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RNC chairwoman McDaniel: 'We haven't accomplished the things that we ran on'

Kimberly P. Mitchell/Detroit Free Press/TNS via Getty Images(NEW YORK) -- Ronna Romney McDaniel, chairwoman of the Republican National Committee, joined ABC News’ Jonathan Karl and Rick Klein on the 100th episode of the "Powerhouse Politics” podcast to talk North Korea, Donald Trump and the future of the Republican Party.

According to McDaniel, Republicans will need to rack up some accomplishments based on promises they’ve made regarding the repeal and replacement of Obamacare, tax reform and infrastructure if they want to keep control of Congress. “It is hard to go and make the case, ‘give us the majority again,’ when we haven’t accomplished the things that we ran on,” McDaniel said.

Contrary to comments made by Senate Majority Leader Mitch McConnell on Tuesday that President Trump has set “excessive expectations” for legislative action, McDaniel says that “The President’s expectations mirror the sentiments of the American people.

“Saying this is as good as we can do just isn’t acceptable when people’s premiums are going up, and deductibles are so high and insurers are pulling out of the marketplace,” McDaniel said, adding that she believes more frustration should be leveled on Democrats for creating Obamacare in the first place.

McDaniel dismissed suspicions that Vice President Mike Pence is preparing a presidential run for 2020. “He has been a partner with this president every step of the way, and is in no way setting up any type of shadow campaign or looking for an opportunity to run against this president,” she said. “He is totally committed to serving President Trump and the American people.”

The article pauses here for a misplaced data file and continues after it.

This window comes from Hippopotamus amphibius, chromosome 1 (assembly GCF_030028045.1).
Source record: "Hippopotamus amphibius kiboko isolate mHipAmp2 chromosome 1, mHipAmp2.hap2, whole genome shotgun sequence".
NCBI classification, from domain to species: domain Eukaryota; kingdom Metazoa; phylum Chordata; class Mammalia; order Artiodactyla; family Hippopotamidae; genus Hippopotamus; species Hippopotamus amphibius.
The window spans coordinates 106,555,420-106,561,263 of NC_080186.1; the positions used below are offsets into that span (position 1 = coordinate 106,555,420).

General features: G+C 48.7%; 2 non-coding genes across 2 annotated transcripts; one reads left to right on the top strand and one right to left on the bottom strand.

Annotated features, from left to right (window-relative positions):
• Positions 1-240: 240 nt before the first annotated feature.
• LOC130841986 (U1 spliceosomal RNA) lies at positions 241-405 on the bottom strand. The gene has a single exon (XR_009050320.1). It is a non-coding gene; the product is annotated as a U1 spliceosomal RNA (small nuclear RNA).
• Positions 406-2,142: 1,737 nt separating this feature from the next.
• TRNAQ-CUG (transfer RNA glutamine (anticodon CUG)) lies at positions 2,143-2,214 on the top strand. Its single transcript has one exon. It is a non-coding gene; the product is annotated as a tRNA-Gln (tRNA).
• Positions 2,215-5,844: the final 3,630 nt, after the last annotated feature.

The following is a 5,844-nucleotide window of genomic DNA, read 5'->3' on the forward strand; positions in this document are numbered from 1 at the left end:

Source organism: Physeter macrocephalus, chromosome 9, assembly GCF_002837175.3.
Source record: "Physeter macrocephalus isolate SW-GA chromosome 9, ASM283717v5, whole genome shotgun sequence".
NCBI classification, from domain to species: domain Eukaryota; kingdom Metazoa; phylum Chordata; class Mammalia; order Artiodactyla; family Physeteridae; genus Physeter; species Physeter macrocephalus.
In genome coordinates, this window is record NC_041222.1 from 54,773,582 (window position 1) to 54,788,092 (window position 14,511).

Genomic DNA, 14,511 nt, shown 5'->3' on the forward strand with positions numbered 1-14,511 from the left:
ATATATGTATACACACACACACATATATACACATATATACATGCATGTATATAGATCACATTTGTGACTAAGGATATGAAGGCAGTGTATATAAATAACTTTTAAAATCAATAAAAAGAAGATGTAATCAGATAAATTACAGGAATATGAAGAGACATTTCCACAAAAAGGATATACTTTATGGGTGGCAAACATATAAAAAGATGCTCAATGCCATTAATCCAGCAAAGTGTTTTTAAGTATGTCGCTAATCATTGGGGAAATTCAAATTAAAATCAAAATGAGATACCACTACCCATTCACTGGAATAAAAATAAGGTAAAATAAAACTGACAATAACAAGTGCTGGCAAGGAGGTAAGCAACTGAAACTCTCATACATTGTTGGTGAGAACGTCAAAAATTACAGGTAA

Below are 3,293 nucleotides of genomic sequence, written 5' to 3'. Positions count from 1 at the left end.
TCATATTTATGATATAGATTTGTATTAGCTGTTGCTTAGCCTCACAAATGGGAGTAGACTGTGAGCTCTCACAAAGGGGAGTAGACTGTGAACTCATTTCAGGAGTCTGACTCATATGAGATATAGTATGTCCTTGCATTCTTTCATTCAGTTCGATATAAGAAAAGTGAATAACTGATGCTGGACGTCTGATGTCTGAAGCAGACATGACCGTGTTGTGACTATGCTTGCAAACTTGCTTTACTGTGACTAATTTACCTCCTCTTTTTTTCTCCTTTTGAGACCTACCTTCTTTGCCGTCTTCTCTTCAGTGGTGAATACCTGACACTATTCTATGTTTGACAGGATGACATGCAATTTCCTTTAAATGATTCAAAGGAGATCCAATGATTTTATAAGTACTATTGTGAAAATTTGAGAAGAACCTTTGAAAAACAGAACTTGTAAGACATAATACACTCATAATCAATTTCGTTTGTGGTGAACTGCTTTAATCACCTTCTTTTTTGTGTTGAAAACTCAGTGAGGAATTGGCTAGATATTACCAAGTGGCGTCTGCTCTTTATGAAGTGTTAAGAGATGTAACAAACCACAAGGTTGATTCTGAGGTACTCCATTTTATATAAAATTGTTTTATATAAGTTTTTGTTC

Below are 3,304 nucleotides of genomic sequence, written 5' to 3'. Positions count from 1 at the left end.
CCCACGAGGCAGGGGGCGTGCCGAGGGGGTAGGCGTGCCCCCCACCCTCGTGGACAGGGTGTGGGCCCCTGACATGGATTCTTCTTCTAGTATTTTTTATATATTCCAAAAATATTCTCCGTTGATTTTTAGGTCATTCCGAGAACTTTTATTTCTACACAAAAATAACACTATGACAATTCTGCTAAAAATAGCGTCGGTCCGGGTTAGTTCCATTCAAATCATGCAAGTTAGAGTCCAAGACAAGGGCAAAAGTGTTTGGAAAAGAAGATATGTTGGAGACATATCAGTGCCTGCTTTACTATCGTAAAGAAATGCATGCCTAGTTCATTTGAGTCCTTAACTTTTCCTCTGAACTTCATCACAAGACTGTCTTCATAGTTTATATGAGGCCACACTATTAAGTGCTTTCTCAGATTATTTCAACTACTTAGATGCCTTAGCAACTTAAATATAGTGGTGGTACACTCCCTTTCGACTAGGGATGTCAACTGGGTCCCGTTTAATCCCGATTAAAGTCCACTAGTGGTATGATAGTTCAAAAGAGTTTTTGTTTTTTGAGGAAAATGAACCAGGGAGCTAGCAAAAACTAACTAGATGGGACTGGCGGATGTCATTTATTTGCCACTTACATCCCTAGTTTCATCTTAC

While the RNC avoids taking positions in primary elections, McDaniel does not anticipate any Republicans challenging Trump in the next election, unless they make an independent run. “I just can’t imagine thinking that the party would go against an incumbent president,” McDaniel said.

Though it is rare for a serious challenger to run against an incumbent president of their own party, it happened in the cases of Pat Buchanan taking on George H. W. Bush in 1992 and of Ronald Reagan challenging Gerald Ford in 1976. But neither Ford nor Bush had approval ratings as low as Trump’s as they were being challenged.

“And it’s not much different than the day he got elected,” McDaniel said of the President’s relatively low rating. Indeed, according to Gallup, 36 percent of Americans approve of Trump’s job as president, a number that matches the favorability rating found by Gallup the week before he was elected.

Asked about Trump’s recent threat of “fire and fury like the world has never seen” to North Korea if it continues to threaten the United States, McDaniel contrasted the current administration to that of President Barack Obama.

“Clearly [Kim Jong Un] was much farther along than the Obama administration had expected,” she said. “President Trump is saying if you attack the United States, if you attack our allies, there will be consequences.”

Chairwoman McDaniel ended her appearance on the podcast by praising musician Kid Rock, though she personally doubts he will run for Senate. “People who aren't from Michigan don’t understand how much he’s given back to the community of Michigan,” she said. “He’s one of those people who succeeded and stayed in the state and always has given back to the community and championed not just Michigan but Detroit.”

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